I knew my grandmother for 14 years before her death in 1969, and even though I remember her well, I honestly can’t say that I knew her well. The problem was that my grandmother never learned to speak English.
My grandmother, Marianna Dańko, was born on August 14, 1881 in Sielnica, Galicia, the Austrian Partition of Poland. Her maiden name at birth was Dziura, but while she was still in Poland the family changed the surname to Dziurzyński (the feminine form of this surname is Dziurzyńska). She married my grandfather, Michael Dańko, on August 14, 1898. I’m told that my grandparents met for the first time not long before their wedding. The wedding itself was probably held in Dylągowa parish, which was the parish for the village of Sielnica. After their marriage, my grandparents lived in my grandfather’s home village of Nienadowa. They had three children while they lived in Galicia, one of whom died there.
My grandfather immigrated to the United States in 1905 and left my grandmother and her children behind. My grandmother and the two surviving children immigrated in 1909, arriving at Ellis Island on May 24, 1909. The family reunited in Worcester, Massachusetts, where my grandfather had secured lodging between the Rural Cemetery and the railroad tracks.
Grandfather worked as a wire straightener at the nearby American Steel and Wire Factory, and Grandmother kept house. My grandparents had eight more children, one of whom died of broncho pneumonia at the age of one. For a period of time, the family shared their house with as many as seven other Polish immigrants, and Grandmother’s brother, Jan Dziurzyński lived with the family for a while, as well.
Marianna Danko and Her Children
On January 2, 1953, my grandfather died.
For many years after my grandfather’s death, my grandmother lived with my Aunt Helen on Colonie Street in Albany, New York. I remember their apartment well – it was low-income housing in Arbor Hill, one of the poorer sections of Albany.
The best memories I have of my grandmother were from the 1960s. On Sundays after church, my family would go to my grandmother’s apartment and spend the day with Grandmother, whom we called “Nanny Danko”. We celebrated birthdays and holidays with Nanny Danko, and my Aunt Helen would cook szynka (ham), kielbasa, pierogi, and ziemniaki (potatoes).
Birthdays, especially Nanny Danko’s birthdays, were some of the most festive occasions for us. Nanny loved to hear us sing “Happy Birthday”, and she loved to watch the lighted candles on the birthday cake, so much so that she refused to blow them out. She would just sit, watch the candles, and smile. Finally, when we couldn’t stand it any longer, my sisters and I would blow out the candles, and Nanny Danko loved to watch that, too.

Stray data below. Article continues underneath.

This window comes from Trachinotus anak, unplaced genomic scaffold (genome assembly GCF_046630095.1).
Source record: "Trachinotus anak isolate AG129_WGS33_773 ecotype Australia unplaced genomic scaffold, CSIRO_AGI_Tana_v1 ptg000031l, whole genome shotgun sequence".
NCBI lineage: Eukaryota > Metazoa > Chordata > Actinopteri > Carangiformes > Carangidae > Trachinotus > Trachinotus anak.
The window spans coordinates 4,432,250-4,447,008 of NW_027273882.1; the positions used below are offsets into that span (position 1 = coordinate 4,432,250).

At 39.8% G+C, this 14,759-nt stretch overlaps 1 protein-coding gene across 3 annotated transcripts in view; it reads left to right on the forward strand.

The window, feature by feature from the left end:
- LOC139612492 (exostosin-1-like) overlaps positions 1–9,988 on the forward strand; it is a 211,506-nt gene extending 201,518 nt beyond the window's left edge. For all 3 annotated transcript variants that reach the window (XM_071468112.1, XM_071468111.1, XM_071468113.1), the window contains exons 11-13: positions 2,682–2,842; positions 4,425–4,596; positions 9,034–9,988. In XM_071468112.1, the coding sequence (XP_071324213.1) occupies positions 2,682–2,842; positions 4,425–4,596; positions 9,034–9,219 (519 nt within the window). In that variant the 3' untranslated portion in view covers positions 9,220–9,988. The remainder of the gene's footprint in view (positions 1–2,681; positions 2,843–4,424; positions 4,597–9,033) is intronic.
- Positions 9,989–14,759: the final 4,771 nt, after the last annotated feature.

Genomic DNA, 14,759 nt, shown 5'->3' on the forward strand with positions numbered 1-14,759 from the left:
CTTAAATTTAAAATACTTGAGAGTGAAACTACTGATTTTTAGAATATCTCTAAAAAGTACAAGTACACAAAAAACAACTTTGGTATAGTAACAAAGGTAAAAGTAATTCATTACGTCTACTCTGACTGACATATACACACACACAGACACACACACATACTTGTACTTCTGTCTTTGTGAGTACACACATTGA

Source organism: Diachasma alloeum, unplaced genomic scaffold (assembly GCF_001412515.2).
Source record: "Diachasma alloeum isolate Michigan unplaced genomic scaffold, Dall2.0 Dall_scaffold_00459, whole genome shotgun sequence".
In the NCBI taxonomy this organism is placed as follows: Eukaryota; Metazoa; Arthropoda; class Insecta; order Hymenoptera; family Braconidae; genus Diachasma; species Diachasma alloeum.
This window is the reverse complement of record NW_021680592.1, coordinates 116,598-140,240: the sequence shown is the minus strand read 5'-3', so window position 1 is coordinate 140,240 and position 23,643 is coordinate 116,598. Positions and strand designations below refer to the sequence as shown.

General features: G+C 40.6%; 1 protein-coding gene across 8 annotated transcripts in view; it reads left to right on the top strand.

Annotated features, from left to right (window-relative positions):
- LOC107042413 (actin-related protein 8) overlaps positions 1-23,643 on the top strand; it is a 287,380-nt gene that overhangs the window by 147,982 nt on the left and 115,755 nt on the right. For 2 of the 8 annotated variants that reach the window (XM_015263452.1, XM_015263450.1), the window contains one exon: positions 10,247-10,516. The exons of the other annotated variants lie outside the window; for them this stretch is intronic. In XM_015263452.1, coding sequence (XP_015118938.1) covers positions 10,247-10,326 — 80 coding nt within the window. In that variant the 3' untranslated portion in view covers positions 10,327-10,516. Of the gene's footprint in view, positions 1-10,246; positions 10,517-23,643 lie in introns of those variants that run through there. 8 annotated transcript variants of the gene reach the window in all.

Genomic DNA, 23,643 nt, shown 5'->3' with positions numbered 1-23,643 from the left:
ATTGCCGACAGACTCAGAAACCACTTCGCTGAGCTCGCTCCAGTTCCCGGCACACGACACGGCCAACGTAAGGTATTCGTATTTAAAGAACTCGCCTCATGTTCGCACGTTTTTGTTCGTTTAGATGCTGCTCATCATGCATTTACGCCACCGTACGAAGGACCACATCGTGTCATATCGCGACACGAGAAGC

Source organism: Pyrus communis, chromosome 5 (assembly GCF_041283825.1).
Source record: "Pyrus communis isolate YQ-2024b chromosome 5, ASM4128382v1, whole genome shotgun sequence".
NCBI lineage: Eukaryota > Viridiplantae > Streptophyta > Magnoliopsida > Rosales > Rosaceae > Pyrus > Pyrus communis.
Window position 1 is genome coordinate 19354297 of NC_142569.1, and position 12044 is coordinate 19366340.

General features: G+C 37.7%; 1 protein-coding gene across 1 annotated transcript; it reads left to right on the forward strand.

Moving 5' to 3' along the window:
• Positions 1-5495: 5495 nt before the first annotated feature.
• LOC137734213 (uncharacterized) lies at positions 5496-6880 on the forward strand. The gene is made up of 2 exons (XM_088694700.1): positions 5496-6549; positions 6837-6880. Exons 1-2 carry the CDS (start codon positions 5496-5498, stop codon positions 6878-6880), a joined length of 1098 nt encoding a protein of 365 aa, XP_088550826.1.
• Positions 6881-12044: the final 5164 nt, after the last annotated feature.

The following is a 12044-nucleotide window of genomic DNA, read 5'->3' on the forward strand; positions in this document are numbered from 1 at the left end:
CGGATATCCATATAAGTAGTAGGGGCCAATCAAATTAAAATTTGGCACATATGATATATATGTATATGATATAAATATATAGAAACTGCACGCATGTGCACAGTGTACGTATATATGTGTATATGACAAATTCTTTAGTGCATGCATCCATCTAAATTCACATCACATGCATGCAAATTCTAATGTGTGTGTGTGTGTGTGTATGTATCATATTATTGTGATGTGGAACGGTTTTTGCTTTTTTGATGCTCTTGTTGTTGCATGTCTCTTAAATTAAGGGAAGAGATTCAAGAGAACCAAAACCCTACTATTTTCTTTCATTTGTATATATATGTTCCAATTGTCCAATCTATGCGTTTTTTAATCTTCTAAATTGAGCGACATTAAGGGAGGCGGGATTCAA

Nanny never quite grasped the concept of television. She was convinced that, if she could see people on the television, they could see her, too. She absolutely loved to watch Mitch Miller’s program “Sing Along with Mitch” even though she couldn’t understand the words. Before she would watch Mitch Miller, she would get dressed in her best clothes, do her hair, and place her rocker squarely in front of the television so Mitch could have an unobstructed view of her. I think she may have been sweet on Mitch.
Many times when we visited, Nanny Danko would sit in a hard, wooden chair in a corner of the living room, next to a picture of the Sacred Heart of Jesus. Periodically, she would pick up the picture and kiss it. I suspect she may have been praying. My father told us that she kissed that picture so often, he was surprised she hadn’t worn the picture completely away. I sometimes wonder what became of that picture.
Nanny Danko had a special sweet spot for her sons and grandsons. Even though she could only speak a few words of English and I could only speak a few words of Polish, I remember spending time alone with her. I remember she would run her fingers like a spider crawling up my arm and across the back of my neck. I would laugh (after all, it tickled!) and she would smile.
Every now and then, just as we were leaving for the night, Nanny Danko would go to her bedroom and emerge with three crisp, new dollar bills, one for me and one for each of my sisters. For years my father couldn’t figure out where she got these brand new dollar bills until one day he caught her washing and ironing her paper money. She told him she hated dirty money!
For much of the time I knew her, Nanny Danko was not in the best of health. At one point, she slipped on the ice and broke either her leg or her hip (I don’t remember which) and she had to use a walker thereafter. Even though she saw a doctor for her ailments, she wouldn’t take her medication and preferred to flush the pills down the toilet. Even so, she lived to age 90.
Nanny Danko (with Me in the Baby Carriage)
I remember that Nanny Danko was always kind and gentle with her grandchildren, but she was very strong willed and she made sure that her own children knew what was on her mind. I seldom knew what she was talking about, since I couldn’t understand Polish well enough to follow the conversation. She called me Staś, the diminutive name for Stanisław (Stanley), but nobody ever corrected her. She was not well schooled, and she couldn’t read and write. Even her spoken language was not well refined; she tended to use Polish slang rather than the proper Polish words. I’m told that instead of the Polish word twarz (face) she used the word gęba (mug, kisser). But, I guess she never needed a better education – she was a Polish farmer’s daughter who married young, had eleven children, and whose responsibilities were limited to raising the children.
Nanny Danko died on September 8, 1969, shortly after I started High School. I wasn’t allowed to go to the funeral in Worcester, and it wasn’t until years later that I was able to visit her grave. I think of her often, and fondly. Kocham ci, babciu!